SportPursuit, the flash sales site for ‘premium’ outdoor and sports gear, has raised £9.5 million in Series C funding. Investors this time around are Scottish Equity Partners (SEP), Grafton Capital, and existing backer Draper Esprit, bringing total funding for the London-based company to just shy of £16 million since launching in 2012.
SportPursuit, which currently ships to over 40 countries and has recently added localised versions for France, Germany and Denmark, says it will use the additional capital for further international expansion. The flash sales site — or private buying club — boasts 2 million-plus members who have signed up to its site/email list, up from 1 million in August 2014.
Following the familiar flash sales model — and similar to U.S.-based The Clymb — the company offers members time-limited and “exclusive” offers, which usually expire after 7 days, for products from leading and niche sports brands such as Berghaus, Marmot, Arc’teryx, Under Armour, Garmin, and GoPro. The draw for those brands is to help shift excess inventory but also to introduce new brands and products to a particularly engaged audience.
In a call, SportPursuit CEO and co-founder Adam Pikett drove home this point, talking up the passion that its members show for their sporting pastime. For example, someone who goes skiing typically defines themselves as a skier and it’s this level of engagement that has meant the startup is succeeding where other flash sales or group-buying models have failed.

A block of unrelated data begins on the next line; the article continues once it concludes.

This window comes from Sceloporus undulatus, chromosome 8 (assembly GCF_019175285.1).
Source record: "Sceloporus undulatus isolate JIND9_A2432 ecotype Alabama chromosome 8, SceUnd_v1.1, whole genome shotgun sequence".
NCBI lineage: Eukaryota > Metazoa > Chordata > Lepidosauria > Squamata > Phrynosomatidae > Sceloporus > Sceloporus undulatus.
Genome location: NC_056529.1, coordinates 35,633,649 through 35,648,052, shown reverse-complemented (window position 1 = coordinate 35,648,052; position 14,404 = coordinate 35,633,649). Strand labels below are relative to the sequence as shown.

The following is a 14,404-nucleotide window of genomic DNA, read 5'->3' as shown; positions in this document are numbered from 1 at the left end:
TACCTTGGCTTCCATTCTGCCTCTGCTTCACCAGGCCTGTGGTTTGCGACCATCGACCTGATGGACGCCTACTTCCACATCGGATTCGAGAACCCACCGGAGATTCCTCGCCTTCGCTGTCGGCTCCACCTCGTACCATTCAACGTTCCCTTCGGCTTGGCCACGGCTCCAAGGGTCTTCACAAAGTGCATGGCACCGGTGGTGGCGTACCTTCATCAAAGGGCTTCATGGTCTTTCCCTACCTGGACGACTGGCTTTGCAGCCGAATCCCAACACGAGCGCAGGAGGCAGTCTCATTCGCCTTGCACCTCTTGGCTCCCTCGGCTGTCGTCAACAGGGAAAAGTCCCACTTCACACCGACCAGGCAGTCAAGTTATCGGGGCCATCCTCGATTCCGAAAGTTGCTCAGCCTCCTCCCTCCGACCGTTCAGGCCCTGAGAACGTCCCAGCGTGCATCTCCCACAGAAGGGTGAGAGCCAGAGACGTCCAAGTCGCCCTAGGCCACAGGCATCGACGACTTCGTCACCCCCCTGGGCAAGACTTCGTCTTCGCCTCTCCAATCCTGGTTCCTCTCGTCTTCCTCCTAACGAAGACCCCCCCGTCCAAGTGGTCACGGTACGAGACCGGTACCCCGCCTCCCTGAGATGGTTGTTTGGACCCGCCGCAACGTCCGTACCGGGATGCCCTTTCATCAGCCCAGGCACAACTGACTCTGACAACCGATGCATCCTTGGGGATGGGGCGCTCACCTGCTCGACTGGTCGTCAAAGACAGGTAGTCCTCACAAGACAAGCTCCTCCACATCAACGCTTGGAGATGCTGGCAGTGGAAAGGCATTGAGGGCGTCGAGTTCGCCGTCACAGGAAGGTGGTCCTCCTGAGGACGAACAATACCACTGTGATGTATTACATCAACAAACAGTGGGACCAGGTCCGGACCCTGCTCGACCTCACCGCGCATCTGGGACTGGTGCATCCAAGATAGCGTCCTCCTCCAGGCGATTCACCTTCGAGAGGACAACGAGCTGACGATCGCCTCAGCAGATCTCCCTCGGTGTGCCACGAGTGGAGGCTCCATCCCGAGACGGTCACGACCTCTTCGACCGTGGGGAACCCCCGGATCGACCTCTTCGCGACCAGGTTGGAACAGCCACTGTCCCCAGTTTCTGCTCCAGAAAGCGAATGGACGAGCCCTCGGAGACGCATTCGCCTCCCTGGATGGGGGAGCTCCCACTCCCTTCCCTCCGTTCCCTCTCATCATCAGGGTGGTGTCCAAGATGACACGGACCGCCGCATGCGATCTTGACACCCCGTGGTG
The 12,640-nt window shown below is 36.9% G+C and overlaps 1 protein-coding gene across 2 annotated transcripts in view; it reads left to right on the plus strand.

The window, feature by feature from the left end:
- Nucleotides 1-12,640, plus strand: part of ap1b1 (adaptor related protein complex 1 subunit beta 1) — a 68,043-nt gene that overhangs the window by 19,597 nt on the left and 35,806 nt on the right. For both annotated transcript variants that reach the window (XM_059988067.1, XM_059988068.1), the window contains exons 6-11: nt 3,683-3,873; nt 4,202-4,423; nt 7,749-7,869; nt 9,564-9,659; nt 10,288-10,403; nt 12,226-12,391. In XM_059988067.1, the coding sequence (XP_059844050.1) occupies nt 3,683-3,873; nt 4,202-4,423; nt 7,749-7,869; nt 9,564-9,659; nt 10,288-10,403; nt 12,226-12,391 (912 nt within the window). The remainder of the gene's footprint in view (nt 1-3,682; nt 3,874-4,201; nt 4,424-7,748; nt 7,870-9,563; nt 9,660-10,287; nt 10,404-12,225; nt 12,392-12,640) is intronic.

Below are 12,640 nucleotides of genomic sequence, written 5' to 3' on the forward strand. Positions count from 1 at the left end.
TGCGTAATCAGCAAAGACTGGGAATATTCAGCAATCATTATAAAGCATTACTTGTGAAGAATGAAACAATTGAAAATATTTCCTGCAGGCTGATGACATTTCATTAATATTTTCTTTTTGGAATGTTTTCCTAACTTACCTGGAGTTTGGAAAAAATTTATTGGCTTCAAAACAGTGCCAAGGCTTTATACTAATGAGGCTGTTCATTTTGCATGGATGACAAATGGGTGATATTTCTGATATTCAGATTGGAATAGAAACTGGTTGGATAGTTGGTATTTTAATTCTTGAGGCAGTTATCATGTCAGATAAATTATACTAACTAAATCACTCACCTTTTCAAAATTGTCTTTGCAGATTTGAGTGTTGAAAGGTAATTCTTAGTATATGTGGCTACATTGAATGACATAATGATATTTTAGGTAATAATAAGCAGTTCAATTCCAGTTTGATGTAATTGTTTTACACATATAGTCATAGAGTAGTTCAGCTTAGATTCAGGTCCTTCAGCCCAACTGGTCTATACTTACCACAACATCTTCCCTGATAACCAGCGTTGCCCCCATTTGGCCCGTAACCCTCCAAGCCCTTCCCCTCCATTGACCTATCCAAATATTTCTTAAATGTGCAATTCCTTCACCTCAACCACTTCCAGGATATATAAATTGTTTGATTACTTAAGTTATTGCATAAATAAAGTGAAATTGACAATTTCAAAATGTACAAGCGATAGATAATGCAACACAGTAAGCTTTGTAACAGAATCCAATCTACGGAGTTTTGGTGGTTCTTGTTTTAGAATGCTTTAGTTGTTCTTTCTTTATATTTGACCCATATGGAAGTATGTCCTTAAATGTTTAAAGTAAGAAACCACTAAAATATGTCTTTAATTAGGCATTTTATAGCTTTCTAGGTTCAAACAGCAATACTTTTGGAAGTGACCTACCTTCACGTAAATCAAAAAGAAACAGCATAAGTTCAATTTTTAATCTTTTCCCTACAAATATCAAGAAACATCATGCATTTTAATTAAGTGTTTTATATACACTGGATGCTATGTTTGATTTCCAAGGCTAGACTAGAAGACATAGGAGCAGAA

There are other aspects to SportPursuit’s growth — and likely what attracted further investment — and that’s its marketing technology which sees each weekly email being personalised so that different members receive different offers based on their sporting interests but also data such as their browsing and purchasing history.
Another factor and something that Pikett thinks puts up significant barriers to entry is the company’s fulfilment infrastructure that sees it have warehouses and handle all consumer-facing deliveries, returns and customer support. Brands simply send the appropriate amount of stock to SportPursuit after each sale and the startup takes care of the rest. In that sense, regardless of its flash sales model, this is more akin to Amazon or any major e-commerce player.
Lastly, there’s the startup’s relationship with the brands it works with, something that Pikett and his team have spent a lot of time building over the last few years. In August 2014, SportPursuit recruited Kath Smith, ex UK managing director for both Adidas and Rebook, as Chief Sales Officer to help with this task, although I understand she has since left the company.